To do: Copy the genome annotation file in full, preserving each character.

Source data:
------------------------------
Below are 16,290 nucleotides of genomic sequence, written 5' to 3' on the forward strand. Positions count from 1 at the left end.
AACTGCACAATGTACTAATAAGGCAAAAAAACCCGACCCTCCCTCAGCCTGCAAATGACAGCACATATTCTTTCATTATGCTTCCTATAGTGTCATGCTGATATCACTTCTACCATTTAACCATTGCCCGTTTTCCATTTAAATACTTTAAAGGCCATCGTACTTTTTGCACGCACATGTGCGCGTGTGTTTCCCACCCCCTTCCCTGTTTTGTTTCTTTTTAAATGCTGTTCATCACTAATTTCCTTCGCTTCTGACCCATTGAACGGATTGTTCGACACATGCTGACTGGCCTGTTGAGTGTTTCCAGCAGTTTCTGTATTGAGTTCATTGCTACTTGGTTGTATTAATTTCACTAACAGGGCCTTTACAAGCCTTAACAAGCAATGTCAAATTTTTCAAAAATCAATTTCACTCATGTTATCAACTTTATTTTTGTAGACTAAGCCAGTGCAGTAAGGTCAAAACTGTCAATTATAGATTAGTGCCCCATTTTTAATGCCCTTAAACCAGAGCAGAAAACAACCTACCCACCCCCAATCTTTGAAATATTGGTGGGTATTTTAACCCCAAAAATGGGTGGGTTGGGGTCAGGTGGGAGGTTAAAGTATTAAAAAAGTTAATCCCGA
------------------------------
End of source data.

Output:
Below are 16,290 nucleotides of genomic sequence, written 5' to 3' on the forward strand. Positions count from 1 at the left end.
AACTGCACAATGTACTAATAAGGCAAAAAAACCCGACCCTCCCTCAGCCTGCAAATGACAGCACATATTCTTTCATTATGCTTCCTATAGTGTCATGCTGATATCACTTCTACCATTTAACCATTGCCCGTTTTCCATTTAAATACTTTAAAGGCCATCGTACTTTTTGCACGCACATGTGCGCGTGTGTTTCCCACCCCCTTCCCTGTTTTGTTTCTTTTTAAATGCTGTTCATCACTAATTTCCTTCGCTTCTGACCCATTGAACGGATTGTTCGACACATGCTGACTGGCCTGTTGAGTGTTTCCAGCAGTTTCTGTATTGAGTTCATTGCTACTTGGTTGTATTAATTTCACTAACAGGGCCTTTACAAGCCTTAACAAGCAATGTCAAATTTTTCAAAAATCAATTTCACTCATGTTATCAACTTTATTTTTGTAGACTAAGCCAGTGCAGTAAGGTCAAAACTGTCAATTATAGATTAGTGCCCCATTTTTAATGCCCTTAAACCAGAGCAGAAAACAACCTACCCACCCCCAATCTTTGAAATATTGGTGGGTATTTTAACCCCAAAAATGGGTGGGTTGGGGTCAGGTGGGAGGTTAAAGTATTAAAAAAGTTAATCCCGA